By John Latta
A lot of truckers remind me of my favorite cousin, Des Bird. I never failed to be in awe of the way he seemed to be able to do anything, fix anything, explain anything (even if he was putting me on more than once), ride anything and build anything.
He was a farmer, and therein I think lies the idea that has crept into my head that he would have made a great long-distance trucker. Farmers also inevitably have to be very resourceful and creative about the way they get the job done. Both tend to do it their way, not the book way.
Des saw virtually everything as interesting. If a tractor transmission burned out or a horse went lame, an engine quit in a plume of oily smoke or a pump started leaking, he’d look at it quizzically right from the start. There was no “Darn it, why does this always happen to me?” He’d maybe sit and look at it for a while, rolling a cigarette and working out how to fix it, unhurried by the expanding leak or the fire.
Most of the problems he had to deal with were sources of enjoyment to him. And this was true whether it was a broken-down machine or a fallen fence that left all of his livestock mixed up with all of his neighbors’.
Last time I saw him he was standing under a wooden platform that would hold a water tank, a several thousand-gallon model that would supply a local school. He and his equally quirky and resourceful father-in-law, Rusty Evans, were figuring out how to raise it. All they had was their car, some hand tools and some rope. I waved and drove off. When I got home five or six hours later, I called back to the farm and the tank was up.
Des once built a boat just because he’d never done it before and he wanted one. Fifteen or 16 feet, inboard/ outdrive jet boat run by an old car motor. I was a teenager at the time and totally impressed by new, expensive, off-the-lot products, not homemade stuff. Given my choice, I’d want something gleaming with chrome and custom dash, sparkly two-tone fiberglass and a brand new famous-brand outboard on her stern. A homemade boat would have felt like a hand-me-down, like we couldn’t afford a new one.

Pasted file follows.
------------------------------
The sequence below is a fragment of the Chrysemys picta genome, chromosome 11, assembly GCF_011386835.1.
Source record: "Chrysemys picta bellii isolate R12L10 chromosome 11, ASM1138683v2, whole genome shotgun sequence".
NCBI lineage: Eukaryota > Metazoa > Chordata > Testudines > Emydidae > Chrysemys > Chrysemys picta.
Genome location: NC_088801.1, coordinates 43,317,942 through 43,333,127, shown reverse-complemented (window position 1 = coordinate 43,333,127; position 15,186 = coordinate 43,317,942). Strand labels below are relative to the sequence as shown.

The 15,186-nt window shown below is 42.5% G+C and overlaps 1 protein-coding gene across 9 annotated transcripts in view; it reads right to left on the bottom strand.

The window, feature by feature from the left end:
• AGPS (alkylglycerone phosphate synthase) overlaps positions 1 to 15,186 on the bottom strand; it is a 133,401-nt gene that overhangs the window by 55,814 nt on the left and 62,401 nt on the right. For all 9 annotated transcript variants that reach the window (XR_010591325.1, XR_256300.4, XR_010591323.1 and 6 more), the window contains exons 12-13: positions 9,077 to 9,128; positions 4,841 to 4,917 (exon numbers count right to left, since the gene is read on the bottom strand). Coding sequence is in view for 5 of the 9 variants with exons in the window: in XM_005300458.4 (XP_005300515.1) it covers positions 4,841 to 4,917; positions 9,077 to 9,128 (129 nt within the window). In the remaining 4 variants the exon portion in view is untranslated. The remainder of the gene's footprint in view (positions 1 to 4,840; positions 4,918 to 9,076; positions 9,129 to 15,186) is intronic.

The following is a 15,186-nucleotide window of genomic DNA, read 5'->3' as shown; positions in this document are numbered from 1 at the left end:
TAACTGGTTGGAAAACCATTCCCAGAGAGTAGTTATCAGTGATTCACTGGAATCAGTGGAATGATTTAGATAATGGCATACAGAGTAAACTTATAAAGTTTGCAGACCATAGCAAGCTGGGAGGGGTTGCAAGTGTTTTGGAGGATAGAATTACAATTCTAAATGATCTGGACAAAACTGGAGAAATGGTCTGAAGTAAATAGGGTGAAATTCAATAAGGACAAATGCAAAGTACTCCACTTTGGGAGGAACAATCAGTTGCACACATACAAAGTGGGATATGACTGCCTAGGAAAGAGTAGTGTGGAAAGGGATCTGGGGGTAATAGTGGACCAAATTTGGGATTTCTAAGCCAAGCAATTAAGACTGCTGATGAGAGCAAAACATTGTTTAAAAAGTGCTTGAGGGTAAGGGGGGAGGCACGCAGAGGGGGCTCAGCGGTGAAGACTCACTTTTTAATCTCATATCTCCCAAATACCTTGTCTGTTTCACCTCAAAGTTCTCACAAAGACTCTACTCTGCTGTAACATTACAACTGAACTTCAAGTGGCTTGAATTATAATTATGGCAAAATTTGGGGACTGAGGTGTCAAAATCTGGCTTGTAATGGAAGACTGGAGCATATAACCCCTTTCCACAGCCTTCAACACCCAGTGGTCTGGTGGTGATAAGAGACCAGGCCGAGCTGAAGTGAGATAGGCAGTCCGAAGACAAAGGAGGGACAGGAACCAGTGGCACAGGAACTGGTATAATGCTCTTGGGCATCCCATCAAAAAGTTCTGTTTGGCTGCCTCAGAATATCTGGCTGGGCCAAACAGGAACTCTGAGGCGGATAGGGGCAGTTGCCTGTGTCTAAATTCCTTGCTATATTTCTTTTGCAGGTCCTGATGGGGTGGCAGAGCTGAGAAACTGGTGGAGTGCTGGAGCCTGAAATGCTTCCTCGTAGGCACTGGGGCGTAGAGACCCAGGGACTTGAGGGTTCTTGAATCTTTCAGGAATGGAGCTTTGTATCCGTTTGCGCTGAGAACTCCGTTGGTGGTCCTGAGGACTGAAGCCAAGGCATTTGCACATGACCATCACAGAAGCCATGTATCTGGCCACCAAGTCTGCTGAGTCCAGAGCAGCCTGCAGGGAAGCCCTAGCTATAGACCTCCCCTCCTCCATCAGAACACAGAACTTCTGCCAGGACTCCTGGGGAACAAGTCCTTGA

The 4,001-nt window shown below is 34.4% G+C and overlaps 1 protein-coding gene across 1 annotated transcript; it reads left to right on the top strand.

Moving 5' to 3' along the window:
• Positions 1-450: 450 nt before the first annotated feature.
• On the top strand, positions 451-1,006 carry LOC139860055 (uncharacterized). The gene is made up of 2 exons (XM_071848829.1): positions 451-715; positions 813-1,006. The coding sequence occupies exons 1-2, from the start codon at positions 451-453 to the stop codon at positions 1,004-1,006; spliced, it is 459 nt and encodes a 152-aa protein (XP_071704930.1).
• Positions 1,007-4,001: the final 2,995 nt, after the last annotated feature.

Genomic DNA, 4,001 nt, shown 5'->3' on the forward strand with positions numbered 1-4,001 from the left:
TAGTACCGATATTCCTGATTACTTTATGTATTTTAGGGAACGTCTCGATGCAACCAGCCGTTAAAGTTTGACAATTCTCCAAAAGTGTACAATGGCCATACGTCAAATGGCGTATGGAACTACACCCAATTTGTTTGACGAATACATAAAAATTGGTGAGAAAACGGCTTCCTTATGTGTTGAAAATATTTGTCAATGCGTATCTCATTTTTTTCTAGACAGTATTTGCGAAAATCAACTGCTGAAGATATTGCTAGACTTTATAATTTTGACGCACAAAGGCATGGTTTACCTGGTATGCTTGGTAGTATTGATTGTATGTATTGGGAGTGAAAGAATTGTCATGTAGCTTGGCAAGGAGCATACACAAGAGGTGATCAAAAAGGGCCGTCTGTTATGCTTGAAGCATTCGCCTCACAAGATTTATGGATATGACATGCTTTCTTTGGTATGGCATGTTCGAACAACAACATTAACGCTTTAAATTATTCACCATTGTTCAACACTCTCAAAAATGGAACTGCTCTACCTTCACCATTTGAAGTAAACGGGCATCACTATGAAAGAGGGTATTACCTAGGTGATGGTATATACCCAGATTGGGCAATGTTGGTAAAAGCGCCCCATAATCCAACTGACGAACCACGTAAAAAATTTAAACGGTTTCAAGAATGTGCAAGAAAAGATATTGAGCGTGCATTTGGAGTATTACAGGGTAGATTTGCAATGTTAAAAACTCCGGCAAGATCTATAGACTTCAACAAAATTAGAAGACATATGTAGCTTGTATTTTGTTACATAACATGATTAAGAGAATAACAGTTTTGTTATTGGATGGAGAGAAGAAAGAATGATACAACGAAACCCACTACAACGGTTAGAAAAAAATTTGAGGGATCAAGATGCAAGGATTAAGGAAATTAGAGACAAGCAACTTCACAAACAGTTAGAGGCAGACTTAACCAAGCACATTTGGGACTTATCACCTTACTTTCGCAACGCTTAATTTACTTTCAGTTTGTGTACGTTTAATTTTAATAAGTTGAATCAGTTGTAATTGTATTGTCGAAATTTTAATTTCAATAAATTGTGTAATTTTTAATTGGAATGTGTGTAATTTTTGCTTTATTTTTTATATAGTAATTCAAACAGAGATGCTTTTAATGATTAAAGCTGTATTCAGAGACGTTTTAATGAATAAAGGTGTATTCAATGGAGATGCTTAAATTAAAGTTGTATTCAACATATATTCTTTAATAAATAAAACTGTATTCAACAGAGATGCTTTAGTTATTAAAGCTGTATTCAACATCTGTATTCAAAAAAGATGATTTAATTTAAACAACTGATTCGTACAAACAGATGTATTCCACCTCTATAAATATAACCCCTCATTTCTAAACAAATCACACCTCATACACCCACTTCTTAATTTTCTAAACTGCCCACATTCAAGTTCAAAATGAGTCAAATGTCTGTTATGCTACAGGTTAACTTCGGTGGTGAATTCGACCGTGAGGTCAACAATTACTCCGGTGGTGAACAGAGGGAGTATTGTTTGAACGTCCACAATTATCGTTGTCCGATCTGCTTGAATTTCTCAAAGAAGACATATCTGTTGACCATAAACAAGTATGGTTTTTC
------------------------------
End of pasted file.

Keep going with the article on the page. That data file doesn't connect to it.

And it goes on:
But cousin Desmond had built something special. It had power to spare, turned on a dime and ran the shallowest of water at full power. It knifed through choppy seas, handled shore-breaking waves with ease for in-close fishing and raced surely through narrow twisting channels in mangrove swamps without ever having to be throttled back.
He didn’t take pride in it because he’d saved money. He was proud of it because he’d figured out how to build it and had thrown in some refinements and efficiencies that made her superior in handling and capability to what you could have spent 10 times as much on down at the showroom. From her first few days in the water he’d look at her and you could see him already wondering how to improve her.
I think that it was riding in that boat that I ceased to be a puppet of the marketing and ad agency boys. I had been flipped: suddenly I valued individuality more than the material trappings of success.
Without rebellion or anger, Des simply lived his own way, and he was first to show me – long before the books – that the world was a man’s to live in as he chose. That you didn’t have to live according to the script you saw laid out before you by other people who expected you to impress them or be one of their followers. He showed me that you didn’t need a brand new boat to be a boater and that the only person you have to impress is yourself.
Yep, Des would have a made a great trucker. I see big rig drivers like him all the time out there, unmoved by the pressures of the marketing and ad agency boys.
“You tell me I could be driving a new top-of-the-line pickup truck, wearing suits with designer labels, eating in fancy restaurants three times a week and weekending in my cabin on a lake?
“Why? That’s not me.”